Pathophysiology of Gastroesophageal Reflux Disease

  • Samuel NurkoEmail author


The pathophysiology of gastroesophageal reflux disease (GERD) is multifactorial. It usually involves the function of the lower esophageal sphincter and esophageal peristalsis, as well as mucosal changes that result from the presence of the refluxate and their consequences on pain perception. Transient lower esophageal sphincter relaxation is the most common event associated with reflux, and esophageal peristalsis is necessary to clear the esophagus from the refluxate. Abnormal permeability of the esophageal mucosa can result from reflux, and this may result in increased mucosal permeability that may lead to esophageal damage and pain sensitization. There are specific pathologic conditions that affect the mechanisms responsible for the prevention of GERD, so it is more common in certain populations.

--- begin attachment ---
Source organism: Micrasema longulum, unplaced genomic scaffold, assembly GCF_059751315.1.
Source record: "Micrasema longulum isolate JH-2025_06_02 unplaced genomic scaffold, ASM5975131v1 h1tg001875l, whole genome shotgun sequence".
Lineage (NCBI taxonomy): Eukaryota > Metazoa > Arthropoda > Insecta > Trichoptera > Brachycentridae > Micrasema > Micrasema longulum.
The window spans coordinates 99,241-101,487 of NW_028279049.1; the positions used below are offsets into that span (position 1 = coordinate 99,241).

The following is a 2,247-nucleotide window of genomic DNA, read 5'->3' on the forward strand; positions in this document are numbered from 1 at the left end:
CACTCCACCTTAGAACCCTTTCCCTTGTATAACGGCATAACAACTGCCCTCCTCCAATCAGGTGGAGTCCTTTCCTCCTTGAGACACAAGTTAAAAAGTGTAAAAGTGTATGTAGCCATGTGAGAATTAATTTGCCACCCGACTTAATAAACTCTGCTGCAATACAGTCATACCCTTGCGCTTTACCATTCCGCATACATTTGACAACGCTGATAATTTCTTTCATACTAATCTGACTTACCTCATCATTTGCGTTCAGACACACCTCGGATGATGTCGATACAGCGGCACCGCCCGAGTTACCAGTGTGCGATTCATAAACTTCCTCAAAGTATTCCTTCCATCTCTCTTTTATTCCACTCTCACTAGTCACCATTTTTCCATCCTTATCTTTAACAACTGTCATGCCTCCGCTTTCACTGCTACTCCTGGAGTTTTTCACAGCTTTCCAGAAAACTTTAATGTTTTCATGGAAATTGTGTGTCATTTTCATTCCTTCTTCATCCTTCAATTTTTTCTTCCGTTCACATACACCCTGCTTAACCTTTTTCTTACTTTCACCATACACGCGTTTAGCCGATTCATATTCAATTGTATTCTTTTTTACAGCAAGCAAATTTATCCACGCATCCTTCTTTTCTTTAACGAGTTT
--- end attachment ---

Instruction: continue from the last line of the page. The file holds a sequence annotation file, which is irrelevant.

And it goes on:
Gastroesophageal reflux disease Transient lower esophageal sphincter relaxations (TLSERs) Mucosal integrity Intracellular spaces Pain sensitization 


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Copyright information

© Springer International Publishing AG 2017

Authors and Affiliations

  1. 1.Center for Motility and Functional Gastrointestinal DisordersBoston Children’s HospitalBostonUSA

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